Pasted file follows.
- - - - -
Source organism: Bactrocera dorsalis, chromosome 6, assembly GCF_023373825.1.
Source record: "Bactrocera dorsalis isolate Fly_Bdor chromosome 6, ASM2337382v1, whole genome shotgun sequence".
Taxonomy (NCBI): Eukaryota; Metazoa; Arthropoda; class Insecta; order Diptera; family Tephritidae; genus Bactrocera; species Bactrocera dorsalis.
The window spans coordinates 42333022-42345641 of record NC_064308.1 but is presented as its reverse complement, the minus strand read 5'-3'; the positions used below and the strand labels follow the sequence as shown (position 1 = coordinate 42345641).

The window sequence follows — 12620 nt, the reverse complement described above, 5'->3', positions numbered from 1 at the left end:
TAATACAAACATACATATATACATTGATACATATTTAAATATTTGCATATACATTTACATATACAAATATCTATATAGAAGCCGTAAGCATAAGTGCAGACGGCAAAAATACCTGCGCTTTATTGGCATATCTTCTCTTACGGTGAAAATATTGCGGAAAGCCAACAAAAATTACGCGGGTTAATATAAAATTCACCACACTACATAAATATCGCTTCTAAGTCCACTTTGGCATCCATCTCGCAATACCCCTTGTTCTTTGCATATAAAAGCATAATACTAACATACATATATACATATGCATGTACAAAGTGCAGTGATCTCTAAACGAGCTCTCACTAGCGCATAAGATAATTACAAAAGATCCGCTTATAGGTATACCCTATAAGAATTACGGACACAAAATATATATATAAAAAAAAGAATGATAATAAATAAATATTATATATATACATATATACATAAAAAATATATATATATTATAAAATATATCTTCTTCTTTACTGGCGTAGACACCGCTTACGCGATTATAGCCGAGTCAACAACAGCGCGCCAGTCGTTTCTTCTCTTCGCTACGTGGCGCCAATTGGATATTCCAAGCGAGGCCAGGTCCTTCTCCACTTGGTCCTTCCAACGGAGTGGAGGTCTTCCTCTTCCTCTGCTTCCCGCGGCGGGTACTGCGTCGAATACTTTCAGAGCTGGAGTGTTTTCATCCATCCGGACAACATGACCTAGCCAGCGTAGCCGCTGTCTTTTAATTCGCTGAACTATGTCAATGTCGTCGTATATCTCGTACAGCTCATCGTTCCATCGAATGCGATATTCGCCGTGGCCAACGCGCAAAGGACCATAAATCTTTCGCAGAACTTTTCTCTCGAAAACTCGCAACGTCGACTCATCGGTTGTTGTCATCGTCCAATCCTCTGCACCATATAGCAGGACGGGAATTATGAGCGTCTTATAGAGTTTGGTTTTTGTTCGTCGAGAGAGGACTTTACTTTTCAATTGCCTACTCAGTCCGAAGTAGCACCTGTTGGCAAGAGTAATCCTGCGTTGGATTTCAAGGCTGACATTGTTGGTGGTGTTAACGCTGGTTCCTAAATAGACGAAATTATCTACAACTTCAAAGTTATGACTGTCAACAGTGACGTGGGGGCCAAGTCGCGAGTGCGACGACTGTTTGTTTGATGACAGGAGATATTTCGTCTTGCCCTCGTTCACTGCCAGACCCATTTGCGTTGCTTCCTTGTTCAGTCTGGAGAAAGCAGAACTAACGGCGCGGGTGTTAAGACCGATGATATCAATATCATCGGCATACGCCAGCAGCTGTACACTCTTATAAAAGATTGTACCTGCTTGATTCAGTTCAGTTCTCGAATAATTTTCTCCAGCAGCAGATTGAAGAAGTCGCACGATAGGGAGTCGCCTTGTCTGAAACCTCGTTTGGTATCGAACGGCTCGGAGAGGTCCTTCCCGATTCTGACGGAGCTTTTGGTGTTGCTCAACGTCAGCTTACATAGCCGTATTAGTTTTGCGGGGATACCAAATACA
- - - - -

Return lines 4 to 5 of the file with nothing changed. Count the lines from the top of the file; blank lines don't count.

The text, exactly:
The window spans coordinates 42333022-42345641 of record NC_064308.1 but is presented as its reverse complement, the minus strand read 5'-3'; the positions used below and the strand labels follow the sequence as shown (position 1 = coordinate 42345641).

The window sequence follows — 12620 nt, the reverse complement described above, 5'->3', positions numbered from 1 at the left end: